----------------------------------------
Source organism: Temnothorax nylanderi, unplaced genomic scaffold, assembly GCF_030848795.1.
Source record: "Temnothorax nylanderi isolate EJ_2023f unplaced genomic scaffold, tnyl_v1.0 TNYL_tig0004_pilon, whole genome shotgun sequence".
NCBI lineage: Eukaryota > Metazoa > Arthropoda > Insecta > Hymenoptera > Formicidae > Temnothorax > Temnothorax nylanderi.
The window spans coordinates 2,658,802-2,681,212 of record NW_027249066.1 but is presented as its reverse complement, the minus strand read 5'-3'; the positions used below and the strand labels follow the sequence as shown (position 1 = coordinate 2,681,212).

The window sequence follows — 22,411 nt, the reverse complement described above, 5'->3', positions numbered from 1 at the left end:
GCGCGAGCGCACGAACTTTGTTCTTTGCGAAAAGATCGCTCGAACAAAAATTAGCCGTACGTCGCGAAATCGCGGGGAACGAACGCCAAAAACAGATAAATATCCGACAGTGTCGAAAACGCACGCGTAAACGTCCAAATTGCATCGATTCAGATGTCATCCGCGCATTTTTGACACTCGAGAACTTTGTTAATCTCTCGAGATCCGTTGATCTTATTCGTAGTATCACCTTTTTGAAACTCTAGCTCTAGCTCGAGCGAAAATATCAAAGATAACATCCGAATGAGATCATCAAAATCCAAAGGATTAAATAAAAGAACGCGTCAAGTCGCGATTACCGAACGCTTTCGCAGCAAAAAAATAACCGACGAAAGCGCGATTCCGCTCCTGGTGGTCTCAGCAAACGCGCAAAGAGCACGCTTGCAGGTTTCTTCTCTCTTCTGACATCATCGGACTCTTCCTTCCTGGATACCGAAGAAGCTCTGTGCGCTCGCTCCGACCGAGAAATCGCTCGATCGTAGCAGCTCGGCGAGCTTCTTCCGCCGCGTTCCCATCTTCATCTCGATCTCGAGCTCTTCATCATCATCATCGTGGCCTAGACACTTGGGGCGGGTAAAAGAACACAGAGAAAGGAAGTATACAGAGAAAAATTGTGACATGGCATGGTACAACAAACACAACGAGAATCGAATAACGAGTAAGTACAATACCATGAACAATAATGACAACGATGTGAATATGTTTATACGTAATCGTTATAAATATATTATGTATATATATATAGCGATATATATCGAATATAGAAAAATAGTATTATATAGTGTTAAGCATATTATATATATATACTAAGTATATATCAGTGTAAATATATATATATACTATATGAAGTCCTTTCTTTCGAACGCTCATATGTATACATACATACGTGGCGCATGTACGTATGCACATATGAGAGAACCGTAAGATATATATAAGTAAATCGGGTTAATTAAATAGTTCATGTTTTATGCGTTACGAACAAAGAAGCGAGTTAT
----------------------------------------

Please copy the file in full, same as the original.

Source organism: Temnothorax nylanderi, unplaced genomic scaffold, assembly GCF_030848795.1.
Source record: "Temnothorax nylanderi isolate EJ_2023f unplaced genomic scaffold, tnyl_v1.0 TNYL_tig0004_pilon, whole genome shotgun sequence".
NCBI lineage: Eukaryota > Metazoa > Arthropoda > Insecta > Hymenoptera > Formicidae > Temnothorax > Temnothorax nylanderi.
The window spans coordinates 2,658,802-2,681,212 of record NW_027249066.1 but is presented as its reverse complement, the minus strand read 5'-3'; the positions used below and the strand labels follow the sequence as shown (position 1 = coordinate 2,681,212).

The window sequence follows — 22,411 nt, the reverse complement described above, 5'->3', positions numbered from 1 at the left end:
GCGCGAGCGCACGAACTTTGTTCTTTGCGAAAAGATCGCTCGAACAAAAATTAGCCGTACGTCGCGAAATCGCGGGGAACGAACGCCAAAAACAGATAAATATCCGACAGTGTCGAAAACGCACGCGTAAACGTCCAAATTGCATCGATTCAGATGTCATCCGCGCATTTTTGACACTCGAGAACTTTGTTAATCTCTCGAGATCCGTTGATCTTATTCGTAGTATCACCTTTTTGAAACTCTAGCTCTAGCTCGAGCGAAAATATCAAAGATAACATCCGAATGAGATCATCAAAATCCAAAGGATTAAATAAAAGAACGCGTCAAGTCGCGATTACCGAACGCTTTCGCAGCAAAAAAATAACCGACGAAAGCGCGATTCCGCTCCTGGTGGTCTCAGCAAACGCGCAAAGAGCACGCTTGCAGGTTTCTTCTCTCTTCTGACATCATCGGACTCTTCCTTCCTGGATACCGAAGAAGCTCTGTGCGCTCGCTCCGACCGAGAAATCGCTCGATCGTAGCAGCTCGGCGAGCTTCTTCCGCCGCGTTCCCATCTTCATCTCGATCTCGAGCTCTTCATCATCATCATCGTGGCCTAGACACTTGGGGCGGGTAAAAGAACACAGAGAAAGGAAGTATACAGAGAAAAATTGTGACATGGCATGGTACAACAAACACAACGAGAATCGAATAACGAGTAAGTACAATACCATGAACAATAATGACAACGATGTGAATATGTTTATACGTAATCGTTATAAATATATTATGTATATATATATAGCGATATATATCGAATATAGAAAAATAGTATTATATAGTGTTAAGCATATTATATATATATACTAAGTATATATCAGTGTAAATATATATATATACTATATGAAGTCCTTTCTTTCGAACGCTCATATGTATACATACATACGTGGCGCATGTACGTATGCACATATGAGAGAACCGTAAGATATATATAAGTAAATCGGGTTAATTAAATAGTTCATGTTTTATGCGTTACGAACAAAGAAGCGAGTTAT